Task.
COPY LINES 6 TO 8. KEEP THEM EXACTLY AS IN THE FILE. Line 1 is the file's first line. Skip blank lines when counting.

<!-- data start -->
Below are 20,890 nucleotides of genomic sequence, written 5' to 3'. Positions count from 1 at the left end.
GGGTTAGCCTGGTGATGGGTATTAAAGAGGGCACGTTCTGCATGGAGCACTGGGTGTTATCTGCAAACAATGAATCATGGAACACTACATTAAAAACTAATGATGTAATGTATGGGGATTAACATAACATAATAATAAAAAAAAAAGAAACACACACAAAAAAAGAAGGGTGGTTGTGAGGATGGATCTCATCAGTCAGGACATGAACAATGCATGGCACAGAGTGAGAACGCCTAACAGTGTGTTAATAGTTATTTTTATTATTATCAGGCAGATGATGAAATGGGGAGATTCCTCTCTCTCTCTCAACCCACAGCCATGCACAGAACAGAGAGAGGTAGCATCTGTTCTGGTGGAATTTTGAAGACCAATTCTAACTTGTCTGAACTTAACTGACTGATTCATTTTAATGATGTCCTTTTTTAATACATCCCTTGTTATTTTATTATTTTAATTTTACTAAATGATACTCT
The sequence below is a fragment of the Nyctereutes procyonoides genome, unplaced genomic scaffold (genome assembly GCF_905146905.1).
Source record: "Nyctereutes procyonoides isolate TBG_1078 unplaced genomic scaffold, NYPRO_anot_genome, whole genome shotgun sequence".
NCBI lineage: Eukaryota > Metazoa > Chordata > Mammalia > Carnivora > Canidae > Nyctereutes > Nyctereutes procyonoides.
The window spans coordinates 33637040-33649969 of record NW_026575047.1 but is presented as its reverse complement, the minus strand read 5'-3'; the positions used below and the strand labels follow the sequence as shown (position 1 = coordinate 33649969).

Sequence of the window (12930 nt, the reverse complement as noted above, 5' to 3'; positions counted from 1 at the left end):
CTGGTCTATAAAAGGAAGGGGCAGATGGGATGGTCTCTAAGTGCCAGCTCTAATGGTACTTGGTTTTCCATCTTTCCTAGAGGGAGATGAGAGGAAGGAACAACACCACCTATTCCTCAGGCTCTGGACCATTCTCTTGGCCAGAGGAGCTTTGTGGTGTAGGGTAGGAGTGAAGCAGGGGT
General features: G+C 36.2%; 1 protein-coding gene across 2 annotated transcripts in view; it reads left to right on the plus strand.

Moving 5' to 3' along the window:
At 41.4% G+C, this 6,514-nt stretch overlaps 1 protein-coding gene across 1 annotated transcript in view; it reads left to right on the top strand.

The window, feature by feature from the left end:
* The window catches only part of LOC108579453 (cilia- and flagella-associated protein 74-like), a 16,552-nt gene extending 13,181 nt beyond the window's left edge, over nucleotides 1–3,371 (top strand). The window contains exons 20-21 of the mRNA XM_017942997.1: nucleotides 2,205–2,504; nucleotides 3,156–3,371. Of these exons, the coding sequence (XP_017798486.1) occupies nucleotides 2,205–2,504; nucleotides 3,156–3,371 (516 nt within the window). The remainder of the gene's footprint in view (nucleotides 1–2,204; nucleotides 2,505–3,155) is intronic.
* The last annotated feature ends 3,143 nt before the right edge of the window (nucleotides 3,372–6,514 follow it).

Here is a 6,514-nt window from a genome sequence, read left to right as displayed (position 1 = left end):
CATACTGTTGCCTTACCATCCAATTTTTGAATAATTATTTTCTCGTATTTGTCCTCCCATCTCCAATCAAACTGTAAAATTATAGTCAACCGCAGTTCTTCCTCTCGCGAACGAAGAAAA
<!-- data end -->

The window spans coordinates 33637040-33649969 of record NW_026575047.1 but is presented as its reverse complement, the minus strand read 5'-3'; the positions used below and the strand labels follow the sequence as shown (position 1 = coordinate 33649969).

Sequence of the window (12930 nt, the reverse complement as noted above, 5' to 3'; positions counted from 1 at the left end):
CTGGTCTATAAAAGGAAGGGGCAGATGGGATGGTCTCTAAGTGCCAGCTCTAATGGTACTTGGTTTTCCATCTTTCCTAGAGGGAGATGAGAGGAAGGAACAACACCACCTATTCCTCAGGCTCTGGACCATTCTCTTGGCCAGAGGAGCTTTGTGGTGTAGGGTAGGAGTGAAGCAGGGGT